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Tags: federal reserve | interest rate hikes | treasury yields
OPINION

Fed's 11 Rate Hikes Will Lift the 10-Year Treasury Yield to 5%

Fed's 11 Rate Hikes Will Lift the 10-Year Treasury Yield to 5%
(Dreamstime)

Peter Morici By Thursday, 07 September 2023 05:48 AM EDT Current | Bio | Archive

Unexpectedly strong U.S. GDP growth and consumer price inflation dipping to 3.2% have raised optimism about a soft landing for the U.S. economy and encouraged speculation about where interest rates will settle.

All Federal Reserve Chairman Jerome Powell has to do now to finish the job is to artfully maneuver U.S. monetary policy so inflation slides to 2% without derailing economic growth.

Easier said than done. After a long decline, real wages are rising and indicators of consumer sentiment have improved. The Chips and Science Act and the Inflation Reduction Act, along with enthusiasm for artificial intelligence, have triggered booms in factory construction for semiconductors, electric vehicles, green industries, cloud infrastructure and software development.

To finance federal incentives and more health-care spending, the federal deficit for the fiscal year ending in September will likely hit $1.85 trillion. That’s 6.9% of GDP and well-above the average for advanced industrialized economies.

In 2019, when the economy was last at full employment and before COVID, the deficit was $986 billion— 4.6% of GDP. This 2.3 percentage-point jump in stimulus should support positive real GDP growth, no matter the rate of inflation. If a consumer pullback slows GDP, the hiatus should be brief and shallow.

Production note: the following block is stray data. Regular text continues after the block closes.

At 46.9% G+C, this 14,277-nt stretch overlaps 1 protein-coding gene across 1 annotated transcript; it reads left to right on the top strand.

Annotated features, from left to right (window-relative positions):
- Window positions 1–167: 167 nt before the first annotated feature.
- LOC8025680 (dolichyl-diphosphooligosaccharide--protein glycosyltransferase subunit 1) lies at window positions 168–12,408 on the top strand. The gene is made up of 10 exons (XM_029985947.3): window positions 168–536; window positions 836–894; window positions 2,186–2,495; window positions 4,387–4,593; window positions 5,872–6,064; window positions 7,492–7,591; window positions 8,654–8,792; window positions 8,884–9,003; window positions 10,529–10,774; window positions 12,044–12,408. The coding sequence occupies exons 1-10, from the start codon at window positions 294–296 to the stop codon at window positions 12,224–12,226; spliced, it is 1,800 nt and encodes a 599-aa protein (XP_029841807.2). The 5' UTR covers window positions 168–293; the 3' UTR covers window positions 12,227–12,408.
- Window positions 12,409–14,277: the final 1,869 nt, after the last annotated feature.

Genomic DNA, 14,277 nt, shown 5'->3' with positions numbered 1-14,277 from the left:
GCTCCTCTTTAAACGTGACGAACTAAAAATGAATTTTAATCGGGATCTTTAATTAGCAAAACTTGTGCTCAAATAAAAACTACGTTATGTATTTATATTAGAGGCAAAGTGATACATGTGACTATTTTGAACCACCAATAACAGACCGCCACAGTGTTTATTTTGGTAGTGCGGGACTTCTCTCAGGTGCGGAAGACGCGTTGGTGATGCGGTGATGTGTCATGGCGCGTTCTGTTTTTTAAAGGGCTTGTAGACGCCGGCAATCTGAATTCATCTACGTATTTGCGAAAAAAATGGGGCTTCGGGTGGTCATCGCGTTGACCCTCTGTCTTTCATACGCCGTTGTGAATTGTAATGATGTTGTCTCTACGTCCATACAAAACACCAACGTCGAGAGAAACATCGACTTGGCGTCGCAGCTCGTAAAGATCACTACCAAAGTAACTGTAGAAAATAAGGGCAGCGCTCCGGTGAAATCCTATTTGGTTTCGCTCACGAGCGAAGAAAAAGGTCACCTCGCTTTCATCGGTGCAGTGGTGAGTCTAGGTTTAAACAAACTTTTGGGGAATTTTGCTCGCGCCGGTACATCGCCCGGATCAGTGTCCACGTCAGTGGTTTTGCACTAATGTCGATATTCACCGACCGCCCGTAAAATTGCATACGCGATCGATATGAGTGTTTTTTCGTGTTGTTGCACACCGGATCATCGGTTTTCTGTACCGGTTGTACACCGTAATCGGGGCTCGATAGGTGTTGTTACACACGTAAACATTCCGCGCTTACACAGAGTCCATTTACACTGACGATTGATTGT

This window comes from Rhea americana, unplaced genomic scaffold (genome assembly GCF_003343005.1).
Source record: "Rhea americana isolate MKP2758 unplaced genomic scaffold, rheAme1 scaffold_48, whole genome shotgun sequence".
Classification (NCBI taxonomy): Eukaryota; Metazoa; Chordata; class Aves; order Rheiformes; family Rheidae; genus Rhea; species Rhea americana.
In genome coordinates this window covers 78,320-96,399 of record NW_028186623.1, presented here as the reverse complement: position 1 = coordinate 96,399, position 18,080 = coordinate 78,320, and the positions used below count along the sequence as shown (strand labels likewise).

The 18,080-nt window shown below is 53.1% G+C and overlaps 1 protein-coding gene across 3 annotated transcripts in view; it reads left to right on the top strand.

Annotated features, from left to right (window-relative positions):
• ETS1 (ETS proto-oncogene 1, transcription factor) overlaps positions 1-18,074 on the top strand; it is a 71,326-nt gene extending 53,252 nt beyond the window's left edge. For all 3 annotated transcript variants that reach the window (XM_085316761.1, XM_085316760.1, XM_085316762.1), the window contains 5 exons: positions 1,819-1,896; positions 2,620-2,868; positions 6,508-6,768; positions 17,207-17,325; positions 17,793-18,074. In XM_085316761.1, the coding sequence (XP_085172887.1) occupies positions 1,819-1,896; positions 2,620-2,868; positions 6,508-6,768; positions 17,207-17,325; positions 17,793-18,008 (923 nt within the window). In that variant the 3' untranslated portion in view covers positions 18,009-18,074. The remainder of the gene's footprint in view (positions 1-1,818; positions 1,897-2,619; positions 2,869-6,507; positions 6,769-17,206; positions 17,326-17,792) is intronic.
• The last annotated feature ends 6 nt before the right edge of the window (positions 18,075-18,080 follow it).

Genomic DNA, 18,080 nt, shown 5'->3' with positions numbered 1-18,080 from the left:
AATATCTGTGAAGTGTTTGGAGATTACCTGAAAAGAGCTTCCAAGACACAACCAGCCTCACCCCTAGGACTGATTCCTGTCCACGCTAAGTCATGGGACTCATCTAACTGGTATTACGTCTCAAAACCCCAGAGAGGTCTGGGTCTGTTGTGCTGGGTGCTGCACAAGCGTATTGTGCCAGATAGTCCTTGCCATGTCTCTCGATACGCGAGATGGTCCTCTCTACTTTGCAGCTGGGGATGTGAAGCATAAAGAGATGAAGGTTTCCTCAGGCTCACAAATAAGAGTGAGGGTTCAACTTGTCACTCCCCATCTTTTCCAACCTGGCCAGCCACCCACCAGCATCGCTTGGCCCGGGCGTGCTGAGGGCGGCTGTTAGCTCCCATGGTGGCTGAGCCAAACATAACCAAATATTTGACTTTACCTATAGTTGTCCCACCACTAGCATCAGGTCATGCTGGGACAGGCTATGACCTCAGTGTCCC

The consensus forecast compiled by Bloomberg indicates no U.S. recession but rather slower growth in the fourth quarter of 2023 and the first quarter of 2024. Forecasters anticipate the Fed will start lowering interest rates this coming March.

That implies either the consensus of forecasters believes the Fed’s target of 2% inflation is easily within reach, or the U.S. central bank will abandon that goal in favor of something higher—perhaps 3%. Yet getting inflation down to 2% will prove challenging — at least without the Fed tightening monetary policy enough to instigate higher unemployment.

Although the structural constraints on supply that were imposed by COVID — in particular, the COVID shutdown of the Chinese economy and West Coast port backups — have passed, other unforeseen problems have emerged.

Climate change is imposing record storms in some places and droughts in others, constraining agricultural production and impeding shipping along inland waterways and through the Panama Canal. The war in Ukraine is limiting its grain exports, and Kyiv’s new cruise missile capacity permits attacks on Russian Black Sea exports. All this will put upward pressure on food prices in the months ahead.